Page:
On one hand, Reyfeber gives visibility to niche, local brands — the likes of Hola (Gujarat), Grameen Way (Bengaluru), and others — helping them reach pan-India customers by taking care of shipping and deliveries. On the other, it is onboarding nutritionists, dietary experts, and home cooks to educate users on healthy eating.
Reyfeber also uses third-party AI and ML to create health scores for users to help them make more informed food choices. “We want to normalise a healthy eating routine, and encourage people to move away from goal-oriented eating,” say the founders.
Last month, the startup launched nutritionist videos focused on health and wellness. “The nutritionists will go on to become channel partners and advocate our health products,” says Shreya. “We’re also showcasing recipes on our platform, and 45-50 percent purchases are happening through the recipe section now.”
This model of content aiding commerce is, of course, inspired by Nykaa.
“We are closer to Nykaa than Amazon because we’re a niche marketplace and there is knowledge sharing and a community aspect too,” Shreya notes.
Reyfeber also revamped its website recently to help users “shop by benefits” and do need-based searches for categories like high-protein, vegan, gluten-free, etc. It even plans to get into video commerce after the app launch later this year.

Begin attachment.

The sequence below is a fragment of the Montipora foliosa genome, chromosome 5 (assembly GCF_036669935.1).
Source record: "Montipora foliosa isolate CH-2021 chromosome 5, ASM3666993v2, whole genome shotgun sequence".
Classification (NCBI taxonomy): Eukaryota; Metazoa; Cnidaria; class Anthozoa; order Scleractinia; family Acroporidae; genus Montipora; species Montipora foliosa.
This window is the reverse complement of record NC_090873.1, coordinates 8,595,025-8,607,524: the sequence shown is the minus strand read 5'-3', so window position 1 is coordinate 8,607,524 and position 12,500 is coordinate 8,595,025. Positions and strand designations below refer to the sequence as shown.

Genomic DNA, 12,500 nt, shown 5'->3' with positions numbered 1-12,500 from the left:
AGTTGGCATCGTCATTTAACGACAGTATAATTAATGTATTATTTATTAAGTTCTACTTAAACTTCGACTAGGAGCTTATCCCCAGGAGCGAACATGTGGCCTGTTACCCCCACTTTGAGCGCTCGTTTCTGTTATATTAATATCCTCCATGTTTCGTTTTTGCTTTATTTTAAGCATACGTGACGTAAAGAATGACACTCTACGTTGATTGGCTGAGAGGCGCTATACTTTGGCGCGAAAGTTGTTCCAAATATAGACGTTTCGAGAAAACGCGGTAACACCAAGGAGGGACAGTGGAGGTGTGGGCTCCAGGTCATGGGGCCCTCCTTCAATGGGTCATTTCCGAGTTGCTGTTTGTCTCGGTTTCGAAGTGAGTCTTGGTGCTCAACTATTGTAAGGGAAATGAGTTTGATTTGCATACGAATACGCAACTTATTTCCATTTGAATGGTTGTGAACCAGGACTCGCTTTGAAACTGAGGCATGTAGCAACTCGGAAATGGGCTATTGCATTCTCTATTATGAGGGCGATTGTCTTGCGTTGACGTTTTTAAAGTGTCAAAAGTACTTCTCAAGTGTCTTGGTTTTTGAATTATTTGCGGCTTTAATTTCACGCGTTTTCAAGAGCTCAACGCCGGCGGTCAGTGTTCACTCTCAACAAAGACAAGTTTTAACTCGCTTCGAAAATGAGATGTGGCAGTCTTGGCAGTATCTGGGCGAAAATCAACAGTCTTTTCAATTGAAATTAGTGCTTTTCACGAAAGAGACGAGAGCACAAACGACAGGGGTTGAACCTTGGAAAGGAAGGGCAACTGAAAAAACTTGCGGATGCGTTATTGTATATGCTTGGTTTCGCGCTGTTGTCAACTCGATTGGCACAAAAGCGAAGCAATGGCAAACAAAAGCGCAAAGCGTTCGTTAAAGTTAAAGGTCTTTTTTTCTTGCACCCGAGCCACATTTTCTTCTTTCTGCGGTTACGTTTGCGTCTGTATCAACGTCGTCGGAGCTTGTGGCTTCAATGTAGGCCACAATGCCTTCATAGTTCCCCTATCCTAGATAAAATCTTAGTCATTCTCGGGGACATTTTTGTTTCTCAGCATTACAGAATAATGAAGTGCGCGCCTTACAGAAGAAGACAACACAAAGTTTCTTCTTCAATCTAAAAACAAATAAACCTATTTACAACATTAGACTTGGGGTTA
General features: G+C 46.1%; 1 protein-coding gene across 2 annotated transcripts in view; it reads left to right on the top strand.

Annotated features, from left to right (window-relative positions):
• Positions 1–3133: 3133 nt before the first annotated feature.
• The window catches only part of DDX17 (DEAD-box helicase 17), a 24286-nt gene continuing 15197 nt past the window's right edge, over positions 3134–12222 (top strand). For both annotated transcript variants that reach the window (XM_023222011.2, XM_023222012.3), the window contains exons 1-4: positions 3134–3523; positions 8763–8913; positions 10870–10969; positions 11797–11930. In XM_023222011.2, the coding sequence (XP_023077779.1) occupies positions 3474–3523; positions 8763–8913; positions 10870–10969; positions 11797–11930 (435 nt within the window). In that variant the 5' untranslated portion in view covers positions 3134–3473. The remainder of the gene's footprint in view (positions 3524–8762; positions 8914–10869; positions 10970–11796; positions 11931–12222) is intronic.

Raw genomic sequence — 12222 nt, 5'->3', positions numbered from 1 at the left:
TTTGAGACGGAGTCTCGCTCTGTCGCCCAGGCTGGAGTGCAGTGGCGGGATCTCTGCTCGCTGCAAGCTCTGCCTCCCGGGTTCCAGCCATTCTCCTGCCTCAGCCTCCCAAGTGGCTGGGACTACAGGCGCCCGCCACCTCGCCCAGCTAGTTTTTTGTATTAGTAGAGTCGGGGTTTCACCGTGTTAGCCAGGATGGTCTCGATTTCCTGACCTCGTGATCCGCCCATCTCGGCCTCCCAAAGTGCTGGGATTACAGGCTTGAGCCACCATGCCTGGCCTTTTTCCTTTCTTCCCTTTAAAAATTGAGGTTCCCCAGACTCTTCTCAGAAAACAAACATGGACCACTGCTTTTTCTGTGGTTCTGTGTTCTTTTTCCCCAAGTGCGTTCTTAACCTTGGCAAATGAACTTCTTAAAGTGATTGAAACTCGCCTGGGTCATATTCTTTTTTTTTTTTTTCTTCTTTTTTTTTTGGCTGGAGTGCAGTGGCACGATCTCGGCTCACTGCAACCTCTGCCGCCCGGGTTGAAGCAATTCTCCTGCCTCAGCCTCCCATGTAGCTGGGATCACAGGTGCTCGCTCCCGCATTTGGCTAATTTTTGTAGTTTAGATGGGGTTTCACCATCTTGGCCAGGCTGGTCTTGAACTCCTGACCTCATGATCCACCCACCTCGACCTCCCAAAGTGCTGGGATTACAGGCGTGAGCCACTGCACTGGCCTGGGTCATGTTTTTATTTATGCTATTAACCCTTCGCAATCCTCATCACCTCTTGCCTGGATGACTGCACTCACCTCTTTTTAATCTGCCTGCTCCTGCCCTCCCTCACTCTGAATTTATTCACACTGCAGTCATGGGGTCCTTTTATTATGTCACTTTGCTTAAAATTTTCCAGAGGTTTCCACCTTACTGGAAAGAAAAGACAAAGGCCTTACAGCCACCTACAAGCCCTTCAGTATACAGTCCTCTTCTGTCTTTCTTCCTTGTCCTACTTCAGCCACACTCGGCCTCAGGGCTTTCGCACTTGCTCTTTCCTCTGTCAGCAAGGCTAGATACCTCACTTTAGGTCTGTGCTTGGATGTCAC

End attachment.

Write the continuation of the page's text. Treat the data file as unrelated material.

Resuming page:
Initial traction and future roadmap
It’s still early days for the bootstrapped startup.
But the upsurge in healthy food consumption post-COVID-19, and India’s increasing appetite for niche ecommerce has put Reyfeber on a steady growth path, which is “all organic”, according to the founders.
Add to that, the entry of Zomato in the dietary supplements space in March, and the spotlight has firmly shifted to the health and wellness food market.
Reyfeber claims over 15,000 active users on its platform, with orders shipped to 24,000+ pincodes. Pune, Bengaluru, Hyderabad, and Chennai are top markets, with Tier II cities catching up. The startup’s average basket size has gone up to Rs 920 in the last two months.
Shashank shares, “We’re seeing user stickiness, and also the stocking of products. If someone is buying chips, they’re picking up 5-6 flavours in one basket. For cereals and muesli, they’re buying the bigger 1 kg packs. Our monthly revenues went up by 35 percent in May, and repeat transactions have gone up by 40-45 percent.”
A report by Grand View Research estimates that the global healthy snacks market will reach nearly $33 billion by 2025, with India (and other emerging economies) being the fastest-growing territories.
“The consumption of healthy snacks is growing on account of their ability to meet various dietary requirements such as sugar-free, low salt content, and low cholesterol levels,” states the report.
“Rising consumer focus on nutritional values of the product has also worked in favour of the market. Soaring need for on-the-go snacks coupled with increasing spending capacities can stoke the growth of the market,” it adds.
Reyfeber has domestic peers like Snackible, FabBox, EvolveSnacks, and others. The startup recently conducted a pilot in Singapore, and is readying for a wider rollout in Southeast Asia by the end of the year. It is also in talks with VCs to raise a seed round of Rs 1 crore to fuel its growth and expansion plans.
While Reyfeber currently operates on a B2C model, it will soon get into the B2B segment too. “Employee wellness is a big area to explore. We plan to offer bulk health food packages to corporations at discounted prices,” Shashank says.
Access to healthy eating has never been easier.
Edited by Megha Reddy